Let’s Give Thanks to the Spanish Bureaurocracy!


Expats take note! There are times to give thanks to the much maligned Spanish adminsitrative system.

The legendary labyrinthine, under resourced and inefficient administrative system of Spain sometimes works to the benefit of the many expats in Spain.

Non resident property owners are meant to pay annual income tax.

“But I don’t rent out my house!” I hear many a scandalised voice say.

“Well, hmm, that may be true”, I respond, gearing myself up for the inevitable need to explain something completely absurd, “the fact is that everyone with a second home in Spain is, ermm, deemed to be receiving rent”. I go on smiling as though this is the most logical thing in the world….”think of it this way – you are regarded as paying yourself rent”.

Seeing the confused expressions across my desk, I make the mistake of trying to justify this further by saying “residents and non residents in Spain are treated the same which makes it fair”.

Digging a bigger hole for myself I go on “the thing is that the Spanish system seems to be built on mistrust and this tax probably originated because everyone in Spain is thought to be hiding rental income from the taxman”.

Inevitably, my audience now thinks that I am as mad as a march hare.

The trials and tribulations of being a tax adviser in Spain…!

Well, the fact is that many non resident holiday home owners have not been told that they need to file the annual tax return for this tax or, many choose to ignore the obligation.

Well, the tax office set out to do something about this a few years ago when it required the electricity suppliers to provide it with their lists of customers. Added to this, for the last 20 years, property owners have been required to provide a Spanish tax registration number when they buy a property. The same tax registration number appears on the electricity company customer lists as well as tax declarations.

So a bright spark in the tax office decided to write a program that goes through the electricity company customers lists and matches these to the property rental tax declarations filed by non residents and, hey presto, out pops a list of property owners who have not filed their tax returns. The computer then prints out a polite request to be sent to the propety owner requesting that they send in a copy of the tax return or ‘regularise’ their tax situation. (The reader will not be suprised that the slightly odd word ‘regularise’ is much used in Spain)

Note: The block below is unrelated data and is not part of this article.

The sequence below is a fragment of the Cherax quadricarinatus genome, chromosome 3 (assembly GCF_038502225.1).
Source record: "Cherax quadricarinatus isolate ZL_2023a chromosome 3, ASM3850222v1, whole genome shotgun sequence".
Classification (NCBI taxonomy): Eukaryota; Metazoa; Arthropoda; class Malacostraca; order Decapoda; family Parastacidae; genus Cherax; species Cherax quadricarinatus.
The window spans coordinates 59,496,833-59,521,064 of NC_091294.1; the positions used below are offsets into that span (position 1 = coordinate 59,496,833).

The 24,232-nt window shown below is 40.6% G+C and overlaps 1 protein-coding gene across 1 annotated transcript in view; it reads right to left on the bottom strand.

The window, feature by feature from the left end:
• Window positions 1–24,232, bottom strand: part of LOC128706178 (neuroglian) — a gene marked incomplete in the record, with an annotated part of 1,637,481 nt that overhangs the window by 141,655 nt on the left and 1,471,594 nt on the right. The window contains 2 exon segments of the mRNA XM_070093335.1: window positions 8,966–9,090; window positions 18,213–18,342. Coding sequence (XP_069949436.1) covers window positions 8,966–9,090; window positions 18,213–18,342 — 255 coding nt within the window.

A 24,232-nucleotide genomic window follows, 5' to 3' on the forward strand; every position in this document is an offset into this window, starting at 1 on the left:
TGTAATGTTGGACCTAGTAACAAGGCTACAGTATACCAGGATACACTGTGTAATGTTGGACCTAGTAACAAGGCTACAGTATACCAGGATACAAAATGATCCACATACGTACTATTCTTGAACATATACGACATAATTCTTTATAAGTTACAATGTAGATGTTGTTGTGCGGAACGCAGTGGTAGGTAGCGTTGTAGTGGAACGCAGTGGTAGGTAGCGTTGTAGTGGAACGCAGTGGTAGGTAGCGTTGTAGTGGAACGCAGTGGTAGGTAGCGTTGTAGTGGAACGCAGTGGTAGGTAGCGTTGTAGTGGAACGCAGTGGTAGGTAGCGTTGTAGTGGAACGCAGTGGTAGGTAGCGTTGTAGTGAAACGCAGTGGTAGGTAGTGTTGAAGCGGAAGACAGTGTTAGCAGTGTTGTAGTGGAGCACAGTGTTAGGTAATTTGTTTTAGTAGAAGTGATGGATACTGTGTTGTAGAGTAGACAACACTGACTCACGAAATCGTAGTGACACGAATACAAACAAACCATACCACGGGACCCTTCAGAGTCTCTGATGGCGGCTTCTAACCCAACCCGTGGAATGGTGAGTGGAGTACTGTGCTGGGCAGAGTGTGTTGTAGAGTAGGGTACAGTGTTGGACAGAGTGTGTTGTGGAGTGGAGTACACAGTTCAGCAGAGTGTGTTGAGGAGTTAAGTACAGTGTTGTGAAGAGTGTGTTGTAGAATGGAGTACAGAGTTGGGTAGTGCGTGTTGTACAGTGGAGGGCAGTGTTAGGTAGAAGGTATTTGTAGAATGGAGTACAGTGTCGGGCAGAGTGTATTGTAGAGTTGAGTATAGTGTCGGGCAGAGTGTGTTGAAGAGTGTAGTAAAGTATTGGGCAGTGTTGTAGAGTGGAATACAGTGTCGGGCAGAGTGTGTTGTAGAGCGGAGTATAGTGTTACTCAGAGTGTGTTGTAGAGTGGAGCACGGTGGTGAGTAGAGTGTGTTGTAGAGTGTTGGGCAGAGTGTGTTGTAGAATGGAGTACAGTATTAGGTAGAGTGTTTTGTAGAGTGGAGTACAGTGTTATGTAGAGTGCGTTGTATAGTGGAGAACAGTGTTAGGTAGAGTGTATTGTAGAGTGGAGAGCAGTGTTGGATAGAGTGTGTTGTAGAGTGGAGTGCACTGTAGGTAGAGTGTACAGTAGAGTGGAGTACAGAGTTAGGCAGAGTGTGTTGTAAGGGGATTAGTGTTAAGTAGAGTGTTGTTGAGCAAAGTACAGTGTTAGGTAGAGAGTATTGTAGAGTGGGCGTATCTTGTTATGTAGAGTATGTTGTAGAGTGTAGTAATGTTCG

This is not a bad way of raising a bit of much needed cash for the Spanish economy to ease its debt burdens.

More likely, is the human factor.

The amazing thing is that it seems that very few of these notifications are actually being sent out by the tax office. Perhaps the computers are working to rule too.

I have a picture in my mind of piles and piles of printed out notifications sitting on someone’s empty desk in the Málaga tax office, awaiting for the incumbent to come back from maternity/paternity/sick leave due to stress/bank holiday/normal holiday/having a cup of coffee.

You see the notification still needs to be put into an envelope and logged into the notifications database. I can just imagine the demotivated and underpaid tax officer, slouched with one elbow on table resting chin lightly on hand and using a single index finger on the keyboard.

It doesn’t matter how clever the computer sytem might be, it still needs a civil servant somewhere to do something, and thats why we should give thanks to the legedary inefficiency of the Spanish bureaucrat!

So receiving one of these notices is a bit like winning a lottery prize. Best to act on it straight away though, as the tax is not usually such a big deal and failure to respond may result in getting stuck in the quagmire of getting unexpected tax assessments and then having to fight them.

By the way, if a person does not appoint a fiscal representative in Spain then all tax notifications are sent to the property by registered post. If the person is not at home to receive, then the notice is legally served by an entry in the provincial gazette that no one reads.

So if you have not received a notice, beware, you might have done so via the gazette.

Spence Clarke specialises in the provision of Spanish tax, accounts, law and labour services, mainly to foreigners with interests in Spain. Our cross-border knowledge helps clients adapt to the Spanish system with the minimum of doubt and disruption. If you have any questions about this article or any other matter contact us, with no obligation, to see how we can help you.